Once More with Feeling - Against Bi-Partisanship
I am not sure whether Johnson would characterize the ongoing economic crisis a depression. It doesn't mater, really. I am simply following those - from Dick Posner on the right to Paul Krugman on the left - who do so. There is no need to trade in euphemisms.Financial deregulation in the 1980s and 1990s was pushed by both Democrats and Republicans. It reached its apogee when Alan Greenspan, a Republican, was chairman of the Federal Reserve and Robert Rubin, a Democrat, was Treasury secretary. Bill Clinton was president; Newt Gingrich was speaker of the House.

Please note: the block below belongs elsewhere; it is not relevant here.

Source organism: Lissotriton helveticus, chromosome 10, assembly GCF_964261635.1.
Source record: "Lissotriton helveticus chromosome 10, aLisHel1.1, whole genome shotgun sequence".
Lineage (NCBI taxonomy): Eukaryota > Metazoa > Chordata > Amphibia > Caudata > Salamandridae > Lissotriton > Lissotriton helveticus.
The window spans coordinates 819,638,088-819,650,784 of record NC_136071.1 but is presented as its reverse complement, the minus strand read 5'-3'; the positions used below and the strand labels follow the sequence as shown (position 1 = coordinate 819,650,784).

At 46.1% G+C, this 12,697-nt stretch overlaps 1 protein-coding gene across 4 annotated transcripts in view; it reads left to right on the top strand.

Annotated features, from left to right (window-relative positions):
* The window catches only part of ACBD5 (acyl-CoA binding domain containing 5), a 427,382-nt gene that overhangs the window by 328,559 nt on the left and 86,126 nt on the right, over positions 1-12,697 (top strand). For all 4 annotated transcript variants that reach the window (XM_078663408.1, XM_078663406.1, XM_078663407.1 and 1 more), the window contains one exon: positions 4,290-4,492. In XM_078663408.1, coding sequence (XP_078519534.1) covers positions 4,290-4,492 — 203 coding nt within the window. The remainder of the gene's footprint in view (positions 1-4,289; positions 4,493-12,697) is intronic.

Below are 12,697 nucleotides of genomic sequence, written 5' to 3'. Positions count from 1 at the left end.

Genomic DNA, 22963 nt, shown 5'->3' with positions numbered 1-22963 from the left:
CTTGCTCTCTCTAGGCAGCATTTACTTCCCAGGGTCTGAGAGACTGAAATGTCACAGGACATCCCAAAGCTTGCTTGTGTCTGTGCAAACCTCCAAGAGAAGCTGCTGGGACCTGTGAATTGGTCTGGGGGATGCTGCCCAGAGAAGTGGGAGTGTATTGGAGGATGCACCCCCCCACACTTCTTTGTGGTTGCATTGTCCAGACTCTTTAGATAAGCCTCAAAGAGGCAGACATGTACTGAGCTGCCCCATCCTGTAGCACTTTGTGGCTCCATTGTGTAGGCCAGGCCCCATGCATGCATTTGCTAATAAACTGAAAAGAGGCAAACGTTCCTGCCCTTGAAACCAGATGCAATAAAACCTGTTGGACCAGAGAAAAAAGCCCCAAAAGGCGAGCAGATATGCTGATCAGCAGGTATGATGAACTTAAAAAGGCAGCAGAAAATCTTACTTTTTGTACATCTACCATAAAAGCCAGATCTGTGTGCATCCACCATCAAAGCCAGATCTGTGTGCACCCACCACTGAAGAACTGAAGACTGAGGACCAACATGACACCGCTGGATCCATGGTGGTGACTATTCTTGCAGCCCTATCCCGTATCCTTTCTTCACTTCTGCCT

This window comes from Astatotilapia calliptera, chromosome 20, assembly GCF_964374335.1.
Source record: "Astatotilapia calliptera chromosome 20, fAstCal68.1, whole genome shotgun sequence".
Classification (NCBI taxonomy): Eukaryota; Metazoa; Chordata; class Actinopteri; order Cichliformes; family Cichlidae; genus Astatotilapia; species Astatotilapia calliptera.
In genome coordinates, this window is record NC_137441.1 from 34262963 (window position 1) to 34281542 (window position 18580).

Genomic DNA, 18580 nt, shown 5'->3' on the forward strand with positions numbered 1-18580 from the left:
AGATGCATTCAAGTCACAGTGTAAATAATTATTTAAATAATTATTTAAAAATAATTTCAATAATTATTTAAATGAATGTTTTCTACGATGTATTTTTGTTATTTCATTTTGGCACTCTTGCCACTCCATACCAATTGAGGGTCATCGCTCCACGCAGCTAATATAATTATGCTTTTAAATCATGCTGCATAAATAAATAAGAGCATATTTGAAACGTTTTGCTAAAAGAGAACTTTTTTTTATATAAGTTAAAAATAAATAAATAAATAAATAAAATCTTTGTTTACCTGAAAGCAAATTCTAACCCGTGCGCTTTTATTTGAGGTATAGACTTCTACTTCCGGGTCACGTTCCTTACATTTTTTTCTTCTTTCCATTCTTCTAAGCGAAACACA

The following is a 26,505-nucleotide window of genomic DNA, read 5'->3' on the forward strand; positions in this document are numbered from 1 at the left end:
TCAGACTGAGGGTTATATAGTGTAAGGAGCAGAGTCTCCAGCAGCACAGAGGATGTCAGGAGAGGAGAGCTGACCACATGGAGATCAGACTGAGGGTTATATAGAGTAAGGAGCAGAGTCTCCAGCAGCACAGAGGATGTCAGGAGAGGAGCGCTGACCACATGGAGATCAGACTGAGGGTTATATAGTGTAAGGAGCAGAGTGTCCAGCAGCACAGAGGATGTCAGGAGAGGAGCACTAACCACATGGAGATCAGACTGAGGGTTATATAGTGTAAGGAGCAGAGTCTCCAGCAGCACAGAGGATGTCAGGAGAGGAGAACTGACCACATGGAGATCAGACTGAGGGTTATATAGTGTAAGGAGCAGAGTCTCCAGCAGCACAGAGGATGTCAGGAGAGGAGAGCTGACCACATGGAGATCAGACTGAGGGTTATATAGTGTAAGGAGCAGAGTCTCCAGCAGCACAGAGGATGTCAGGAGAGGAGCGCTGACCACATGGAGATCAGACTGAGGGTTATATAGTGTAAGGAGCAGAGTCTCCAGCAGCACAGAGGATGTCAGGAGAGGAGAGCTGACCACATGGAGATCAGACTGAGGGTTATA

Johnson's whole column is worth reading. It is really a dissection of an initiative being peddled by the Bipartisan Policy Center. Two points are worth noting. The first is that the former president of the University of Rochester, Tom Jackson is on the board that generated the initiative the Johnson finds suspect. I teach at Rochester. And Johnson rightly points out that Jackson is an independent, accomplished scholar. He simply laments the fact that, unlike Jackson, most of the committee that drafted the initiative were on the payroll (figuratively, at least) of big finance outfits. The second is that Johnson suggests that the Center might offset some of this finance friendly tilt by appointing members of Occupy the SEC to their committee! This at first seemed to me to be a capital idea (pun intended). I have sung the praises of Occupy the SEC here several times. So, on second thought, I would hate to have them peddling bi-partisanship too!